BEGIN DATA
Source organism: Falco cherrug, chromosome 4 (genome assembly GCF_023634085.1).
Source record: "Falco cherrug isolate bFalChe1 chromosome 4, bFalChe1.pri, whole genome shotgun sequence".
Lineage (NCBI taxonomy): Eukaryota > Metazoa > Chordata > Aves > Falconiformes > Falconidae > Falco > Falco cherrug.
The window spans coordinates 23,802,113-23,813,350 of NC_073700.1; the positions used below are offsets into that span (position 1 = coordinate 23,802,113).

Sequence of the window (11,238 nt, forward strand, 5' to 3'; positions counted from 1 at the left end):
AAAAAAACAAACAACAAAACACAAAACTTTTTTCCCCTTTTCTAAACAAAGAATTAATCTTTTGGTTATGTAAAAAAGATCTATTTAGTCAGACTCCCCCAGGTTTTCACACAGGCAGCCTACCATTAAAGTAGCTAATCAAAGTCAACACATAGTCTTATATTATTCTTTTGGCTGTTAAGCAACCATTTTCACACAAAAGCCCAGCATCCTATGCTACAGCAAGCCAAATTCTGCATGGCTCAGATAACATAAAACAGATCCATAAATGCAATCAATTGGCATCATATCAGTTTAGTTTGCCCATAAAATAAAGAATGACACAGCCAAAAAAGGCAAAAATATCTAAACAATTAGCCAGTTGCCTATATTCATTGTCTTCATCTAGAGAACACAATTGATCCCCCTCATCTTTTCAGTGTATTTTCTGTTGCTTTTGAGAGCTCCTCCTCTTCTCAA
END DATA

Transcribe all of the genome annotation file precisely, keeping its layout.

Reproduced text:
Source organism: Falco cherrug, chromosome 4 (genome assembly GCF_023634085.1).
Source record: "Falco cherrug isolate bFalChe1 chromosome 4, bFalChe1.pri, whole genome shotgun sequence".
Lineage (NCBI taxonomy): Eukaryota > Metazoa > Chordata > Aves > Falconiformes > Falconidae > Falco > Falco cherrug.
The window spans coordinates 23,802,113-23,813,350 of NC_073700.1; the positions used below are offsets into that span (position 1 = coordinate 23,802,113).

Sequence of the window (11,238 nt, forward strand, 5' to 3'; positions counted from 1 at the left end):
AAAAAAACAAACAACAAAACACAAAACTTTTTTCCCCTTTTCTAAACAAAGAATTAATCTTTTGGTTATGTAAAAAAGATCTATTTAGTCAGACTCCCCCAGGTTTTCACACAGGCAGCCTACCATTAAAGTAGCTAATCAAAGTCAACACATAGTCTTATATTATTCTTTTGGCTGTTAAGCAACCATTTTCACACAAAAGCCCAGCATCCTATGCTACAGCAAGCCAAATTCTGCATGGCTCAGATAACATAAAACAGATCCATAAATGCAATCAATTGGCATCATATCAGTTTAGTTTGCCCATAAAATAAAGAATGACACAGCCAAAAAAGGCAAAAATATCTAAACAATTAGCCAGTTGCCTATATTCATTGTCTTCATCTAGAGAACACAATTGATCCCCCTCATCTTTTCAGTGTATTTTCTGTTGCTTTTGAGAGCTCCTCCTCTTCTCAA